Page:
James F. Davis
California State Geologist from 1978-2003
James F. Davis, California State Geologist and Chief of the Division of Mines and Geology/California Geological Survey retired on June 30, 2003. In the quarter century as the State Geologist providing stewardship over the Department of Conservation, California Geological Survey, “Jim” Davis has built a legacy of dedication, service, and integrity that serves as a model for all those interpreting the earth sciences for the public benefit. Under his leadership the California Division of Mines and Geology has become the dynamic and newly named [in 2002] California Geological Survey (CGS) whose stated mission of developing and disseminating technical information and advice on California’s geology, geologic hazards, and mineral resources is accomplished in partnership with the people of California. Jim Davis has ensured that CGS is pursuing it’s mission with a superior professional staff whose creativity, innovation, and cooperation provides the highest quality technical expertise to the public for the betterment of the State’s economy, environment, and above all it’s public safety.
Previous to serving as the State Geologist for California, Davis was the State Geologist of New York 1968 to 1978, where he: Developed seismic hazards program; Evaluation of regional seismic hazards for nuclear power plant design; Advisor on nuclear waste disposal site locations and operation; Co-founder with Lamont Doherty Geological Observatory (L.Sykes) of the New York Seismic monitoring network and the Northeastern U.S. seismic monitoring network.
Jim Davis began serving California as State Geologist in 1978. He undertook the implementation of the California’s new Surface Mining and Reclamation Act (SMARA). With staff he designed the means of classifying mineral resources in areas of competing land uses. SMARA requires local governments to consider CGS classification reports in their land-use permitting decisions and incorporating the information in their general plans. Davis also oversaw the establishment of mined-land reclamation standards and the state review of individual reclamation plans.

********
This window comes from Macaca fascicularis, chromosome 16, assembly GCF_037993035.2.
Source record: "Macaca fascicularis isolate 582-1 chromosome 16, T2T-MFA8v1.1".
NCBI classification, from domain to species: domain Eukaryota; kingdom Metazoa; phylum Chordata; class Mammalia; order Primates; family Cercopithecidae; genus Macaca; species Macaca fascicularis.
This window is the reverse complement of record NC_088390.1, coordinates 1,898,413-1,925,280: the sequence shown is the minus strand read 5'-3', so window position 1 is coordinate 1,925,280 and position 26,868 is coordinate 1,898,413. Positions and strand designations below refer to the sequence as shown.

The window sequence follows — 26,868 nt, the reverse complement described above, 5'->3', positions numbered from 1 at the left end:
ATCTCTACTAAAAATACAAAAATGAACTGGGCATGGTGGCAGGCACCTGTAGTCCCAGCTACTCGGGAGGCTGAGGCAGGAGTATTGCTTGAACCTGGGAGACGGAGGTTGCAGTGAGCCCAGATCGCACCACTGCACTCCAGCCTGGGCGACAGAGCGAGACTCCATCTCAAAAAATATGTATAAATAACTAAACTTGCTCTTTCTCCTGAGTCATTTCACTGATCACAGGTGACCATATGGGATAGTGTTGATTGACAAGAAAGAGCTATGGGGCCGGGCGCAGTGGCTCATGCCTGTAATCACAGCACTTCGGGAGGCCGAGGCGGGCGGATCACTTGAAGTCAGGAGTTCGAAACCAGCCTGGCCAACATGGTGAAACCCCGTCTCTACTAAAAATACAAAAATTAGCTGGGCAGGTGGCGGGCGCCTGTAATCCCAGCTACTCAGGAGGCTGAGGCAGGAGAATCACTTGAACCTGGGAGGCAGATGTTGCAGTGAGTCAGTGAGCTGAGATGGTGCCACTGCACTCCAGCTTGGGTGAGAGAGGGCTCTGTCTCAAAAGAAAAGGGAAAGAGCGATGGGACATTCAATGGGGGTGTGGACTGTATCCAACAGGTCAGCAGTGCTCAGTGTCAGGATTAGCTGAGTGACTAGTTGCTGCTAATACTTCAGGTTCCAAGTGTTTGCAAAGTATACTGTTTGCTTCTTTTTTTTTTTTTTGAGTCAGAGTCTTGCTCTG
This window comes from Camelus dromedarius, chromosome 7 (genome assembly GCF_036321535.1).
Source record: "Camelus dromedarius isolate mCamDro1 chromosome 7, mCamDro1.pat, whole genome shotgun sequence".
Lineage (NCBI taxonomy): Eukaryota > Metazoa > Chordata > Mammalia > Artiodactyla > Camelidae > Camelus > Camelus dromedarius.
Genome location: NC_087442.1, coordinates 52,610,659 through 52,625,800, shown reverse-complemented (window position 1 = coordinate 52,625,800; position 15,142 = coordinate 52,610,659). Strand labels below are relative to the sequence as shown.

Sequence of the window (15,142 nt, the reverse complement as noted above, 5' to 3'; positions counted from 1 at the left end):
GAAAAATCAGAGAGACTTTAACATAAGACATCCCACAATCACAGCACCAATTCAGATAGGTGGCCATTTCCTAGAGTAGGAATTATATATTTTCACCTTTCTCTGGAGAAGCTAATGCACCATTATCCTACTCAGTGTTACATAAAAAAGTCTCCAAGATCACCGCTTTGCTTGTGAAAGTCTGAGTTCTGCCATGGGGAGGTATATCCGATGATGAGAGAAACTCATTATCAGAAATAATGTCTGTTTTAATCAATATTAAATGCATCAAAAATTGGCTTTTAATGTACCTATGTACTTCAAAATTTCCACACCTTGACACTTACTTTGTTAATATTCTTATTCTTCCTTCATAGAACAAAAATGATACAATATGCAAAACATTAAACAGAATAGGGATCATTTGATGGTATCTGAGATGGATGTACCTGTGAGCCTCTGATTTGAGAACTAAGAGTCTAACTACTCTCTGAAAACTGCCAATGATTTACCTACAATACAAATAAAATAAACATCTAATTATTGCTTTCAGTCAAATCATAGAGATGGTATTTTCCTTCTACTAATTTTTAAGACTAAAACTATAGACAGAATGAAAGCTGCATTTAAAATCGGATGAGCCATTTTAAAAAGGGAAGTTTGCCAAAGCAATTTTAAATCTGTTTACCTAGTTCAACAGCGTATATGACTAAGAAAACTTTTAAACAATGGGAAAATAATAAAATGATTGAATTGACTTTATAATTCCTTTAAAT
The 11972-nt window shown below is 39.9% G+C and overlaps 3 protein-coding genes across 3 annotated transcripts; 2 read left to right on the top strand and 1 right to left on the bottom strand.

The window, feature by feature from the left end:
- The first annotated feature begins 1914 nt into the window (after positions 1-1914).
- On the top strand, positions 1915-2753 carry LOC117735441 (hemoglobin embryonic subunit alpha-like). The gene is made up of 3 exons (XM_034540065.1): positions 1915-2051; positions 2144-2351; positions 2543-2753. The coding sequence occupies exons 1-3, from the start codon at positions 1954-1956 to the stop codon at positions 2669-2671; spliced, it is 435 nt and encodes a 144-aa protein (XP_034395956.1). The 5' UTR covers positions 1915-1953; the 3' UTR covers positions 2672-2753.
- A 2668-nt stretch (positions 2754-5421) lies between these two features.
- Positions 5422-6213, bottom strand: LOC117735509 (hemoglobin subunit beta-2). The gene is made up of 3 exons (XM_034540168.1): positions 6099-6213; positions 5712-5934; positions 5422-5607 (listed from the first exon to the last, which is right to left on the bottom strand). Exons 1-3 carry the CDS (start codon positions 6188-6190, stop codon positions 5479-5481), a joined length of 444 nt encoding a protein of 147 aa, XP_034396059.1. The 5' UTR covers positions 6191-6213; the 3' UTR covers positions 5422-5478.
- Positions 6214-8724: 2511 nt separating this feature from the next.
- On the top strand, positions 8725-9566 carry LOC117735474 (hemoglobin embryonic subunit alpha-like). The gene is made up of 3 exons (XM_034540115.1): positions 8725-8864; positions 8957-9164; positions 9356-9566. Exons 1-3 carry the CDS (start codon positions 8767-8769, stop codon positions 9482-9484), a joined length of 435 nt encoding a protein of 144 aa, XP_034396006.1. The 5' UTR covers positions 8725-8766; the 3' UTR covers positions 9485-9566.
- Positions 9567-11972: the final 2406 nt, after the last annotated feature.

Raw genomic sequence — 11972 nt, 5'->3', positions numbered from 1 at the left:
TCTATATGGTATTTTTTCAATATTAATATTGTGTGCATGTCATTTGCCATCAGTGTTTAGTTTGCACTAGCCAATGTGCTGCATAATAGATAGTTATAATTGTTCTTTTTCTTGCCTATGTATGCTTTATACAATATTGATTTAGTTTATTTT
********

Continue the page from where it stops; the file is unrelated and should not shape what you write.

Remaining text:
In his capacity as State Geologist, Davis has overseen the seismic hazard activities of the Division of Mines and Geology (DMG), including the Alquist-Priolo Fault Zone Act, the Seismic Hazard Mapping Act, and the DMG reviews of seismic design parameters for public schools, hospitals and other critical facilities. He serves on a number of national science policy committees and is author of and co-author of numerous papers and abstracts on seismic policy issues. As such, he was the creator and designer of earthquake scenario emergency planning concept; principal author of two deterministic earthquake planning scenarios, co-author of two others.
Davis was also in charge of design and oversight of DMG geologic mapping and geohazards programs and was a participant in a number of seismic hazard evaluation studies.
Together with the California Earthquake Prediction Evaluation Council (CEPEC), Davis has recommended policies to the Governor's Office of Emergency Services (OES) relating to 30-year earthquake probability estimates along the San Andreas and other active faults, approaches to dealing with damaging earthquake probability estimates during significant aftershock sequences, and the prospects of volcanic eruption associated with seismic activity and crustal deformation in the Long Valley Caldera. Davis and CEPEC participated with USGS in the establishment of the Parkfield earthquake prediction experiment. As chair of the of the Earthquake Hazards Committee of the Governor's Task Force on Earthquake Preparedness in the mid-1980s, Davis introduced the concept of earthquake scenarios portraying damage to lifelines and critical facilities associated with plausible future earthquakes in California’s urban areas.
Asked about the highlights of his tenure as State Geologist, Davis said, “I think we have an excellent staff, dedicated and capable of significant contributions toward understanding the geology of the state and using that understanding for public benefit."
Additionally, I feel that California has been in the lead in many important areas. The Alquist-Priolo Active Earthquake Fault Program, the Seismic Hazards Mapping Program and the Strong Motion Instrumentation Program are pioneer programs. The latter two were established with special funds, developed from building permit fees, which was an innovative idea.”
Davis believes the key to his success has been an open-minded approach to change and a willingness to keep learning.
"Among the many things I’ve learned over the course of my career," he said, "is that it’s important to have an ethical and intellectual interest and compulsion to see that science is wisely applied in public policy."
Davis leaves behind an impressive legacy of contributions to the field of geology and even in retirement he will stay involved in a number of organizations, such as the American Geophysical Union, the Geological Society of America, the American Geological Institute, and the Consortium of Organizations for Strong-Motion Observation Systems.
91st Annual Meeting of the Association of American State Geologists, Fairbanks, Alaska, June 1999
Badge, California State Geologist
Special Edition Badge, California State Geologist (Retired)
Seal of the California State Geologist.